• Barb Spellman on June 19, 2014 at 6:14 am

        Just a check in to update that I haven’t changed my mind and at this point certainly don’t intend to. Heidi,was it your hint to do this initial step during the summer months when your skin takes on more color and, thus, really helps with the transition? It’s working!!! I do have a question regarding the care of gray. I do want my hair to stay soft and smooth. Don’t care for many products!!!! Thanks!

        • Heidi on June 19, 2014 at 11:16 pm

          Hi Barbara, thanks so much for your comment! I didn’t intentionally plan to go gray during the summer, it just sort of worked out that way — but you are right, great timing w/ the sunshine and tan skin! 🙂 Here is a link to my favorite hair care products that keep my hair soft and smooth. I have very curly hair, so use the Coconut Curls and love that product. <https://www.desertessence.com/coconut-products> Best of luck to you and please keep me posted.

  9. Maria on April 17, 2015 at 2:28 am

    Thanks for the article. I found it very interesting. I used to dye my hair (brown) and I also had it chemically straightened twice (a process that keeps your hair straight for up to 6 months). However, I once saw a post on Facebook warning about the possible dangers of straightening your hair because one of the chemicals used could possibly cause healthy cells to mutate into cancerous cells. Well, I don’t know if the hair straightening or dyeing had anything to do with it, but I was diagnosed with breast cancer last year. I had a mastectomy, did chemo and radiotherapy, and am currently doing hormone therapy (for at least 5 years). When my hair started to grow back, I suddenly realized how much of it was gray! 🙂 And I have been thinking about leaving it so, especially after reading this article and having gone what I went through. I must say, I’ve had lots of compliments on my short, gray hair. There should be more news on personal care products that are potentially harmful to us. Many thanks for doing your part!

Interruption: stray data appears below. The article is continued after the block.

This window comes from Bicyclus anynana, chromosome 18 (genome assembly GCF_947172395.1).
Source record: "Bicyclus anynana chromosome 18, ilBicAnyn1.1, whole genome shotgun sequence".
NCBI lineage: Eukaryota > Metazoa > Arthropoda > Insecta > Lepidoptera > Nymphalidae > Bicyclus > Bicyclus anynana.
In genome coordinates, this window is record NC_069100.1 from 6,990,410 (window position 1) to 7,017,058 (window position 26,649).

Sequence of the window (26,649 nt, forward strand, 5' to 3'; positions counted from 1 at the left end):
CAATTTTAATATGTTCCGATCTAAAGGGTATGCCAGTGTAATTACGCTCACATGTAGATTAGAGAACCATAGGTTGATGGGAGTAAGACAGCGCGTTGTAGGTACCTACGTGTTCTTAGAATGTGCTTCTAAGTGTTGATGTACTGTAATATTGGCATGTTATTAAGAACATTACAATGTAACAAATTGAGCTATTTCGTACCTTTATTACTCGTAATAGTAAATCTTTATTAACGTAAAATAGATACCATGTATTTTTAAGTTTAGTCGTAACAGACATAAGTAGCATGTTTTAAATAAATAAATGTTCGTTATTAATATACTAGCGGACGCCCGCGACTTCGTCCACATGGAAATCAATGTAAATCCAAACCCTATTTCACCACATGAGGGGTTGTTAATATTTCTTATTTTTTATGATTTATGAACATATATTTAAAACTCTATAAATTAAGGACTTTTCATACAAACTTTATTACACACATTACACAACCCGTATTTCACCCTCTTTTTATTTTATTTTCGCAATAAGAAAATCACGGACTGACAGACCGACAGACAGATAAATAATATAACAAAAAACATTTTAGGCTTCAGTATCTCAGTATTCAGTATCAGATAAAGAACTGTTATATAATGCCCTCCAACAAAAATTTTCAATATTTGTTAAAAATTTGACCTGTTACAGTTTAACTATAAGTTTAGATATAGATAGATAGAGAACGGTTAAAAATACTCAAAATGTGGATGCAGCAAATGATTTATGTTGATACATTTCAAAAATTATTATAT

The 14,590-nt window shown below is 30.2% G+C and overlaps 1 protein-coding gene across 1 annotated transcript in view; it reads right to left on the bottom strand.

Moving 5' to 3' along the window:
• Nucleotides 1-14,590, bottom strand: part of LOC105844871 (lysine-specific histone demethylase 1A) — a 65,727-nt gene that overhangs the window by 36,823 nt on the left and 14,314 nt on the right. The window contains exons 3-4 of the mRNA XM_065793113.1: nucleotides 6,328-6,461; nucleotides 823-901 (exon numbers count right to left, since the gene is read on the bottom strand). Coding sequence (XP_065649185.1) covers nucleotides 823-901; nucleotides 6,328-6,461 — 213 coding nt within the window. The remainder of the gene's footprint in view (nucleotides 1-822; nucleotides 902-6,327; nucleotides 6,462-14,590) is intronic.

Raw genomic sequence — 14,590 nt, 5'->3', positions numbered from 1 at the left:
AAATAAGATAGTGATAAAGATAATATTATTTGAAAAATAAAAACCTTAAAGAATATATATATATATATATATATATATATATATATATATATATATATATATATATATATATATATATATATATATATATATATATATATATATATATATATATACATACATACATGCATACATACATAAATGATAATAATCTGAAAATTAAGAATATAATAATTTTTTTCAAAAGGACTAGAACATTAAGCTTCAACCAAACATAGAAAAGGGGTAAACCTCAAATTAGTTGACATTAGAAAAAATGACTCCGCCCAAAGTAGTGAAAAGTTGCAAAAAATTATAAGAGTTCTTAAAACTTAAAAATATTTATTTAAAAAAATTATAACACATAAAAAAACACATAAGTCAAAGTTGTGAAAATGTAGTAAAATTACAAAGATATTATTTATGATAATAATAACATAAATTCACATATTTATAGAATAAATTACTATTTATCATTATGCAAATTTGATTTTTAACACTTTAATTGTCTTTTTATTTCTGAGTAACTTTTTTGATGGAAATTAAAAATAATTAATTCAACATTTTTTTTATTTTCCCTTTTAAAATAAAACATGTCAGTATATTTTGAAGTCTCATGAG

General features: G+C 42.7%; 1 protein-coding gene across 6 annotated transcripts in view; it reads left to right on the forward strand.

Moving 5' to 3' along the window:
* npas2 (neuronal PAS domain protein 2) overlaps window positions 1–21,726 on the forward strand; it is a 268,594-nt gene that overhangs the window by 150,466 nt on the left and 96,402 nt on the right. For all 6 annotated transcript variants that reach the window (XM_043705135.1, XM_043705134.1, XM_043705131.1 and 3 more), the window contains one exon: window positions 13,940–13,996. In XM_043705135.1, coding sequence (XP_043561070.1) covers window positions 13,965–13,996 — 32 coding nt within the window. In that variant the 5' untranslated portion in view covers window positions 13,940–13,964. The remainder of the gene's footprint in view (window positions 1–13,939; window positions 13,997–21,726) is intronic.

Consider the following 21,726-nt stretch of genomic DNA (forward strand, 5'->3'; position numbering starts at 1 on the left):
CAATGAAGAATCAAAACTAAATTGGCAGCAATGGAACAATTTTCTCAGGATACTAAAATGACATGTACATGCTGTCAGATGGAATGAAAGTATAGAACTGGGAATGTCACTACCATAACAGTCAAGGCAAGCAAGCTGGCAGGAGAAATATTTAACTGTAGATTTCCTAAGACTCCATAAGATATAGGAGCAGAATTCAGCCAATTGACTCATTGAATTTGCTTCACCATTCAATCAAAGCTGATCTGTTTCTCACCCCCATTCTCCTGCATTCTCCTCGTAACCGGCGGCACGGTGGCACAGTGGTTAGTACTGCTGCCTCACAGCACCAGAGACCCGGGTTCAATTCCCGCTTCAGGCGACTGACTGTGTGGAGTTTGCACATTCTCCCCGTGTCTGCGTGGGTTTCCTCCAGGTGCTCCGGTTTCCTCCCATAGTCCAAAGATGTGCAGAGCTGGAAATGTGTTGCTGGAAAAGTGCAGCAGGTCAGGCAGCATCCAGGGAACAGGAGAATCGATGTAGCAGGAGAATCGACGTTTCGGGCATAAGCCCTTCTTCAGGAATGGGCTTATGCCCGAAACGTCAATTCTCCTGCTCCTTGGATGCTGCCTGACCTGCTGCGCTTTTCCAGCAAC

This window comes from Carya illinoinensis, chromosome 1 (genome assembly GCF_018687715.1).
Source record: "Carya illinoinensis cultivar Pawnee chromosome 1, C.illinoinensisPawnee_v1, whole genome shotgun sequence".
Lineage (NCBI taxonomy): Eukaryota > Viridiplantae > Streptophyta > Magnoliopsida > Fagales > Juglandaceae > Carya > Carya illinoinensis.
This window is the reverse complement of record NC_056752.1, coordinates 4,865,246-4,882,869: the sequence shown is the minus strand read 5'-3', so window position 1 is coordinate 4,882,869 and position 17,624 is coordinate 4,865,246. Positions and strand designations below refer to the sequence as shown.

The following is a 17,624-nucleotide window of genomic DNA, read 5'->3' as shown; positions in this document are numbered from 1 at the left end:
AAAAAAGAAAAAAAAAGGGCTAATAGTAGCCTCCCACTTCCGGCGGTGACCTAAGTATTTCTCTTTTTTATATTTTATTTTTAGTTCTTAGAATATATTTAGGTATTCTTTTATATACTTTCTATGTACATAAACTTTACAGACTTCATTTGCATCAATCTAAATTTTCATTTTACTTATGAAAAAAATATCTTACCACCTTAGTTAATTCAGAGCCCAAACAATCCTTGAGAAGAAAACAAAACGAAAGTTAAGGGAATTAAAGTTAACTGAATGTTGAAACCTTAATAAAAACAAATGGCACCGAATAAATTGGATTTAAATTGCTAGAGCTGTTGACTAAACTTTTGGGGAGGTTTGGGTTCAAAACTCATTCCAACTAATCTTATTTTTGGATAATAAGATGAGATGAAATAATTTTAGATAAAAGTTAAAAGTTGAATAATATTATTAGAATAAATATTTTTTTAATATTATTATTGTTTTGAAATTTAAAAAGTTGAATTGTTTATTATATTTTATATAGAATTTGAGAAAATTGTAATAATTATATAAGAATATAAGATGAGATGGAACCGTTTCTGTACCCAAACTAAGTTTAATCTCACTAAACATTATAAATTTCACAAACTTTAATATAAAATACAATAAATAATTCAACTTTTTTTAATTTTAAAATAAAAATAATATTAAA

• Heidi on April 17, 2015 at 9:22 pm

      Maria, thank you so much for your comment. So sorry to hear about your cancer. Too many of my friends are going through cancer right now, at much too young of ages. Sadly, there are a lot of undisclosed toxins in our environment. See my post Are Your Cosmetics Killing You? It’s a little known fact that the FDA doesn’t regulate any health and beauty products for harmful ingredients. It is estimated that the average woman puts 512 toxic chemicals onto her skin before she walks out the door in the morning. Because of this, I’ve recently started selling Neil’s Yard Remedies Organic. These UK-based organic health and beauty products are toxin-free, sustainable, fair-trade, and cruelty-free. Please visit my NYR Organic website. Or Contact me if you would like to try some free samples. Best of luck to you Maria.